Changing this “geopolitical imbalance” and making it work more towards everyone’s advantage is a “kind of change” that matters, to borrow again from TMS. As part of the nascent Austin, Texas social enterprise scene (6,000 nonprofits and counting, God help us), I think it’s a “kind of change” worth paying attention to.
Filmmaker Cassandra Herman and others are looking at the inefficiencies of the aid narrative: the ideas that “Africa is a country”, that poor Africans need someone to “give them a voice”, that Africa should be the first destination for an idealistic young American, etc.
My starting point is acknowledging this: that my being able to invest time and money in another country is indeed a privilege, and that this privilege is a result of what my parents did and what country I live in and where my genetic ancestors did some thousands of years ago.
If I was going to be reductionist, my simplification would be that “trade” is more important than “aid” because “aid” is itself a business and an exchange of goods and services. It’s all part of the same international market as oil and salmon and iPods. That market is very inefficient and distorted and it needs improving.
If time and money are things everyone has available to trade — and if White Americans/Europeans have a competitive advantage there — let’s make ways to invest and trade those things for better outcomes.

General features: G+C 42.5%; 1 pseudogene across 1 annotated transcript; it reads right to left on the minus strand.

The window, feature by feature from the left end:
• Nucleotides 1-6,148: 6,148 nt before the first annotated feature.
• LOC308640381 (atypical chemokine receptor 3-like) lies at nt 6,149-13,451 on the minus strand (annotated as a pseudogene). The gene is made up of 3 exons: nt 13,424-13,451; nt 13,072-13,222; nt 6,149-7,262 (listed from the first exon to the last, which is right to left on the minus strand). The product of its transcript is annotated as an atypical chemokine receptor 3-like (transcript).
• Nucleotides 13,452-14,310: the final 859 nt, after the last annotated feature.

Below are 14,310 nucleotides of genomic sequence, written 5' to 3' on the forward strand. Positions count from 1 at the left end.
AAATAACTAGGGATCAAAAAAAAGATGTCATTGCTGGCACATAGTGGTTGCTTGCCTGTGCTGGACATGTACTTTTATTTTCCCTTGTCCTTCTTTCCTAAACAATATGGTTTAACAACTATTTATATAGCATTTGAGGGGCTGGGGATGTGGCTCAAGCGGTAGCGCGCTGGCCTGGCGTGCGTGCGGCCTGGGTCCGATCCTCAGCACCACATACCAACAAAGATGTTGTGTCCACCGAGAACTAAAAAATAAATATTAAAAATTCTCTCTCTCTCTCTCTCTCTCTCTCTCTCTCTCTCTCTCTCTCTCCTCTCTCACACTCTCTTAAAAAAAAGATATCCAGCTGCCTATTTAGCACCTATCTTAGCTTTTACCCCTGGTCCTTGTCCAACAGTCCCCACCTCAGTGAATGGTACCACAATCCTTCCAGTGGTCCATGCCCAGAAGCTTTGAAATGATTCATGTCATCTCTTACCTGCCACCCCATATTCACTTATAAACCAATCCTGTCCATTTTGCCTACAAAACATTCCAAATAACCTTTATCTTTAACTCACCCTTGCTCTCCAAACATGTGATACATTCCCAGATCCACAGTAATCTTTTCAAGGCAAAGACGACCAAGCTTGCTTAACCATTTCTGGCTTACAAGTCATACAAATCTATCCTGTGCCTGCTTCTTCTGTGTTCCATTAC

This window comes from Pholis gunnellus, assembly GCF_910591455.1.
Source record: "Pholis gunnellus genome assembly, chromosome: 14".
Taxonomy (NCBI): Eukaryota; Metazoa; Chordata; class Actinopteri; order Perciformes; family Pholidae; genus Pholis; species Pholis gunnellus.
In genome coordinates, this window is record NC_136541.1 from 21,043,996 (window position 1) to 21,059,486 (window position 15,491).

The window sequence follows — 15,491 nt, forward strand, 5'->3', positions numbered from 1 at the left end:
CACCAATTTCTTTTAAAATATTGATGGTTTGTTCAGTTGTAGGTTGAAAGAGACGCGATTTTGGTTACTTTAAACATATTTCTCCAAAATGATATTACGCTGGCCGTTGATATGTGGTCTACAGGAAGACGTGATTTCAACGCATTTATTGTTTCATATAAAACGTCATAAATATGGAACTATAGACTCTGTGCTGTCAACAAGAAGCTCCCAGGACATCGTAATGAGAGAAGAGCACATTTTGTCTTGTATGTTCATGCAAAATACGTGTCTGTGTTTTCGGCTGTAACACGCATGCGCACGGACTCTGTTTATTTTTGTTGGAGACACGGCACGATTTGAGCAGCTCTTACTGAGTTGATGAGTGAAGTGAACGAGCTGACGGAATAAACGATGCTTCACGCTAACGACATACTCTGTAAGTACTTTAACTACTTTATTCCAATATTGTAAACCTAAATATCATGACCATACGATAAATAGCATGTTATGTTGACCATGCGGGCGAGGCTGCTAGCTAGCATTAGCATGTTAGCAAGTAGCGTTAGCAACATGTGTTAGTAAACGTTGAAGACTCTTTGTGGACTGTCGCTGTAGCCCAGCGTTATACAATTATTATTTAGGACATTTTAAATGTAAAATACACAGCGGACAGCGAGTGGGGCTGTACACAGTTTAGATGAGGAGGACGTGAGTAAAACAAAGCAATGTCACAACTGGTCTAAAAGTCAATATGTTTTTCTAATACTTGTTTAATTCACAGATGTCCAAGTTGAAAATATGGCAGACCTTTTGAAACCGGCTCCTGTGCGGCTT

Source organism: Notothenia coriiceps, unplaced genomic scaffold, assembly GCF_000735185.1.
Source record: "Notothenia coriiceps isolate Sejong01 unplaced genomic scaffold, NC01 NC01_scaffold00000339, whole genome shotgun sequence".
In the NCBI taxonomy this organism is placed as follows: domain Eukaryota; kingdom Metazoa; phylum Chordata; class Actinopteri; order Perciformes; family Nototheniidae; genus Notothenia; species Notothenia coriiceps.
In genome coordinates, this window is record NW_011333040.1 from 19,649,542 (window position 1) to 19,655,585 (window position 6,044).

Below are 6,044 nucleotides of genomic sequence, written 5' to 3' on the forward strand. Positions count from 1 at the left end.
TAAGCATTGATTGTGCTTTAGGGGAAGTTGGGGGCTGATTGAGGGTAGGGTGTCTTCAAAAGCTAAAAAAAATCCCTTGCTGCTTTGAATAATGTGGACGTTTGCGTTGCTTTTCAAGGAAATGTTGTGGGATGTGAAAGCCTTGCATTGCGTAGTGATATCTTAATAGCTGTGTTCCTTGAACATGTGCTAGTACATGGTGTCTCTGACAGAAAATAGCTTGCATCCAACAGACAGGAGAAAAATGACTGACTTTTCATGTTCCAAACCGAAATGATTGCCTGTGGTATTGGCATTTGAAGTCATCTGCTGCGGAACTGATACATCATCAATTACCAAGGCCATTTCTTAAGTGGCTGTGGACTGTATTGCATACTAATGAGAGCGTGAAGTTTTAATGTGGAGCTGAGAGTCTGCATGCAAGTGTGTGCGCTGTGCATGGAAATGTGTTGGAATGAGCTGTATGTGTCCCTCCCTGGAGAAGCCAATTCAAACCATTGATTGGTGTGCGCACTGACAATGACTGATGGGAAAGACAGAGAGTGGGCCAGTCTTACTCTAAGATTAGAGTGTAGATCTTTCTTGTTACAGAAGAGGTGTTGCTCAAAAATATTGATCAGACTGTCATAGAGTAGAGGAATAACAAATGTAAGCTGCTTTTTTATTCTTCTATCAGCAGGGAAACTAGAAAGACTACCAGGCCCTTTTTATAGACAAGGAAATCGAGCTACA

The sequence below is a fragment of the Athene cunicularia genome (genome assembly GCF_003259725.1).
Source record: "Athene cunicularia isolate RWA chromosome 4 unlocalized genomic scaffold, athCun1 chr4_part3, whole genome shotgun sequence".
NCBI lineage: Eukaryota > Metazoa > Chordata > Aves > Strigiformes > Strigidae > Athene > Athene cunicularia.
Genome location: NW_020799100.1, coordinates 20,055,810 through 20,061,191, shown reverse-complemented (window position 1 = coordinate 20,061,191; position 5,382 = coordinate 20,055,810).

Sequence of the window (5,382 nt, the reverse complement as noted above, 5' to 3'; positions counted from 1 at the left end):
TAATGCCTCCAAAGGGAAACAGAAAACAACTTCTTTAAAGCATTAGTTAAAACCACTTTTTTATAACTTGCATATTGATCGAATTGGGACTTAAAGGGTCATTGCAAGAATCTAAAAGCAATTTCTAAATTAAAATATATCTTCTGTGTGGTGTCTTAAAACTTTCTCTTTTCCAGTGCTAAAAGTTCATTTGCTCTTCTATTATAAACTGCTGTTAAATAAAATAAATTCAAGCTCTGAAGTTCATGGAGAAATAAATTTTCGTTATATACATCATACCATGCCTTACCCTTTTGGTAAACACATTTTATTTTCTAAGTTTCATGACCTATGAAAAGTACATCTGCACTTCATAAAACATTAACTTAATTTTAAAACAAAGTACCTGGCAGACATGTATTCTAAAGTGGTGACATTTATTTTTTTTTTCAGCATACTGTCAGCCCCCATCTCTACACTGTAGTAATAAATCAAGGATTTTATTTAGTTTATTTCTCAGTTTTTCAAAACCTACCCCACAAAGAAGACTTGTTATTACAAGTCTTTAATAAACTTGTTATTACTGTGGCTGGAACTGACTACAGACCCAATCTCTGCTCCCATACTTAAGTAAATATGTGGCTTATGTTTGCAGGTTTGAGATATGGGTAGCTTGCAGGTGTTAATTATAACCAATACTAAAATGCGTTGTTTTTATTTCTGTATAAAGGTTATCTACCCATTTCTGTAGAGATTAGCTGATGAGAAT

A few other notes:
- The halo around “nonprofits” and devil horns on “for profits” are bogus. This framework incentivizes people to launch nonprofits that should be for profit ventures, and launch nonprofits that are harmful, poorly planned and/or unhelpfully redundant.
- It shouldn’t be easier for me to get a $10,000 grant for printing Bibles than to raise $5,000 to invest in a good African startup. The United Nations, USAID et al. shouldn’t be spending millions on aid programs that subsidize the worst habits of bad governments. I shouldn’t be able to fly 8,000+ miles and get a job teaching children in a country where trained local teachers are unemployed. A bright college educated Ugandan shouldn’t depend on a foreign NGO for employment.
- “Patient capital” and “social impact investment” sound good, but if you tell people their options are to do something good or make money, you’re building an unhelpful bias into your system. We need a more inclusive and descriptive definition of “social impact”. There are good businesses in African countries whose social impact is providing quality goods/services and steady employment (and “steady” means without dependence on donors or grants).
- Empowerment sounds nice, but we need to distinguish between “here’s a goat and a micro-loan” power and “here’s making your vote actually affect the country’s financial system and here’s a local bank that you can actually afford to borrow money from” power. Micro-lending and micro-enterprises are nice, but unless you’re talking about semiconductors and nanobots, is anyone really getting rich or even less poor at the “micro” level?
- Look at how much money gets spent on “buy one give one” products like Tom’s Shoes, projects like Jeffery Sachs’ Millennium Villages, misguided products like the Play Pump or Socket, and the Fair Trade premium paid for goods like coffee. What if we took the same privileges and motivations that make those investments possible, and gave people an option to directly invest in a shoemaker’s company in Zambia or a solar generator mechanic in Mali?
- How do we make this privilege of being able to invest more of a “norm” — i.e. more common rather than the prerogative of White Americans/Europeans?